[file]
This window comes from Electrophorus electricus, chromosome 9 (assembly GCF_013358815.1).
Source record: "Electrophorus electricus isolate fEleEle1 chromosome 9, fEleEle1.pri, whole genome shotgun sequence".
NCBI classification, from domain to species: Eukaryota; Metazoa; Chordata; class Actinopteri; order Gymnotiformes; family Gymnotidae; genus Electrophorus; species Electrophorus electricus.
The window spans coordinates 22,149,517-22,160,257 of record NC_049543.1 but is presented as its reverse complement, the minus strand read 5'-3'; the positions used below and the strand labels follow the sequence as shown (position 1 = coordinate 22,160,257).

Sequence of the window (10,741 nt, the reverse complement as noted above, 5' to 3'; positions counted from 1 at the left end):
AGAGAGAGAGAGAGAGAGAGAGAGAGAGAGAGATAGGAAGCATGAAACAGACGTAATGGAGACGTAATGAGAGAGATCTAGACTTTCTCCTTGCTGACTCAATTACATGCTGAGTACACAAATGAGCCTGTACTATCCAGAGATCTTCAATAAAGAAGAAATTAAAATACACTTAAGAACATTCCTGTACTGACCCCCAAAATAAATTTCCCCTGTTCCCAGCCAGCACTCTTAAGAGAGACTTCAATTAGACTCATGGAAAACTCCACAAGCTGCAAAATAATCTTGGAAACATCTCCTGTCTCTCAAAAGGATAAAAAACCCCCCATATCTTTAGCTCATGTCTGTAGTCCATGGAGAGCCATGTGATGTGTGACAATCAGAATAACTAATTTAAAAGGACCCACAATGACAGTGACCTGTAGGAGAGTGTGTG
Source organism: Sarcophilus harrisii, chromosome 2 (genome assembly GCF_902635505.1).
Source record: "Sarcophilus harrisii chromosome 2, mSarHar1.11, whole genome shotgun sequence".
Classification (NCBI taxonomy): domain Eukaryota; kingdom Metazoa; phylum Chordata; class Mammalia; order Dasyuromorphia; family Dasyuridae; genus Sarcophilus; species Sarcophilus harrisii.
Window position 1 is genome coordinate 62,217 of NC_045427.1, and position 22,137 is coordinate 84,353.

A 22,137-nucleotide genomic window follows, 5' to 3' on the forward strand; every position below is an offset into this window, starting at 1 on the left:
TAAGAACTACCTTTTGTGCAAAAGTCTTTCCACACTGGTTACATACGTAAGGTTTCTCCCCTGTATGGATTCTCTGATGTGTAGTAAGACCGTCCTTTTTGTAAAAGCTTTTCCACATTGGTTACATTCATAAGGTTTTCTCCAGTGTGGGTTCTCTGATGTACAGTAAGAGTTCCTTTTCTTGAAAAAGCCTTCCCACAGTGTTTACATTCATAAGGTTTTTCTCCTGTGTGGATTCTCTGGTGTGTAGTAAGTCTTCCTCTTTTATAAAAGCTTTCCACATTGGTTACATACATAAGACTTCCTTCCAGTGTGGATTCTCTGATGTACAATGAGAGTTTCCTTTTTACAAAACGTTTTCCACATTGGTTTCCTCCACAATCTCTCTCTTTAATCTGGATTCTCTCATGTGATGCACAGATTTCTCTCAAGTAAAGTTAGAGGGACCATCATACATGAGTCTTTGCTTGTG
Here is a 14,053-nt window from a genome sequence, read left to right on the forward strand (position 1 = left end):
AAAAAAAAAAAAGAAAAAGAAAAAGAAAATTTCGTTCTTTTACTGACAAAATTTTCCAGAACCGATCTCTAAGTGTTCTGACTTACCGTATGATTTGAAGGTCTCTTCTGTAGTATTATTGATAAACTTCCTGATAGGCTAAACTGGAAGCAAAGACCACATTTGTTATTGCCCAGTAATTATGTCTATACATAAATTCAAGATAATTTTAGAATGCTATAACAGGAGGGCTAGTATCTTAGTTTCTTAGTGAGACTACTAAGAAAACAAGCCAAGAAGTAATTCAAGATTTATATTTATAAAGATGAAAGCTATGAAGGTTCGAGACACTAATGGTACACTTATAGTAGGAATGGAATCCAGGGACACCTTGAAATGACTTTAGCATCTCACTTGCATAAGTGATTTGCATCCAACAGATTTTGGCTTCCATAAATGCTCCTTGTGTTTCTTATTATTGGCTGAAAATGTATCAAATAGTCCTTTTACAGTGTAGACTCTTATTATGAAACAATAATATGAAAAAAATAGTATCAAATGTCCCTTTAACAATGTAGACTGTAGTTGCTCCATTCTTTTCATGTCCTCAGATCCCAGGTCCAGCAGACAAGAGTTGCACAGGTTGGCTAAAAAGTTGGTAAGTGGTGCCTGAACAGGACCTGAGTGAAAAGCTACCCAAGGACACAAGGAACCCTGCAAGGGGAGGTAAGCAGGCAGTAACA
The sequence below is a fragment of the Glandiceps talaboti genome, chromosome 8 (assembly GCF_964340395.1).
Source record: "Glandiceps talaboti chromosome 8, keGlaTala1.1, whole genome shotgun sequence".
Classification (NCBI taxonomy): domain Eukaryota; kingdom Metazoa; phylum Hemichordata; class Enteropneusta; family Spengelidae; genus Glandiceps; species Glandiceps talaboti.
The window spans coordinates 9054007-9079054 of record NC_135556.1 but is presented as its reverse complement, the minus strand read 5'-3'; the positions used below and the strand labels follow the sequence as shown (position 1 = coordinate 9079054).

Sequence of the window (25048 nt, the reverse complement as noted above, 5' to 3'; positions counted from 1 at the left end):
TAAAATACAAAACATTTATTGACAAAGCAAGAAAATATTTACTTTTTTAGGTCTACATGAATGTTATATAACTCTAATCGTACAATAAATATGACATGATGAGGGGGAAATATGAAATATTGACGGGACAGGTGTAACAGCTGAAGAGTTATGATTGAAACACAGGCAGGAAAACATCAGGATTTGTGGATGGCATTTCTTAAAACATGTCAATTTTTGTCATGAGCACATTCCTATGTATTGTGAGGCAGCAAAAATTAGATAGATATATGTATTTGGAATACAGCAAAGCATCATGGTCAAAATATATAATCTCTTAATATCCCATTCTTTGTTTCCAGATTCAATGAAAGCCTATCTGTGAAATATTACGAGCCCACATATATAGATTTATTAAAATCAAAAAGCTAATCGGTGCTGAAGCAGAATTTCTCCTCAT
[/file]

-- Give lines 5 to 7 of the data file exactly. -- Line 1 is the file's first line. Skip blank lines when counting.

Sequence of the window (10,741 nt, the reverse complement as noted above, 5' to 3'; positions counted from 1 at the left end):
AGAGAGAGAGAGAGAGAGAGAGAGAGAGAGAGATAGGAAGCATGAAACAGACGTAATGGAGACGTAATGAGAGAGATCTAGACTTTCTCCTTGCTGACTCAATTACATGCTGAGTACACAAATGAGCCTGTACTATCCAGAGATCTTCAATAAAGAAGAAATTAAAATACACTTAAGAACATTCCTGTACTGACCCCCAAAATAAATTTCCCCTGTTCCCAGCCAGCACTCTTAAGAGAGACTTCAATTAGACTCATGGAAAACTCCACAAGCTGCAAAATAATCTTGGAAACATCTCCTGTCTCTCAAAAGGATAAAAAACCCCCCATATCTTTAGCTCATGTCTGTAGTCCATGGAGAGCCATGTGATGTGTGACAATCAGAATAACTAATTTAAAAGGACCCACAATGACAGTGACCTGTAGGAGAGTGTGTG
Source organism: Sarcophilus harrisii, chromosome 2 (genome assembly GCF_902635505.1).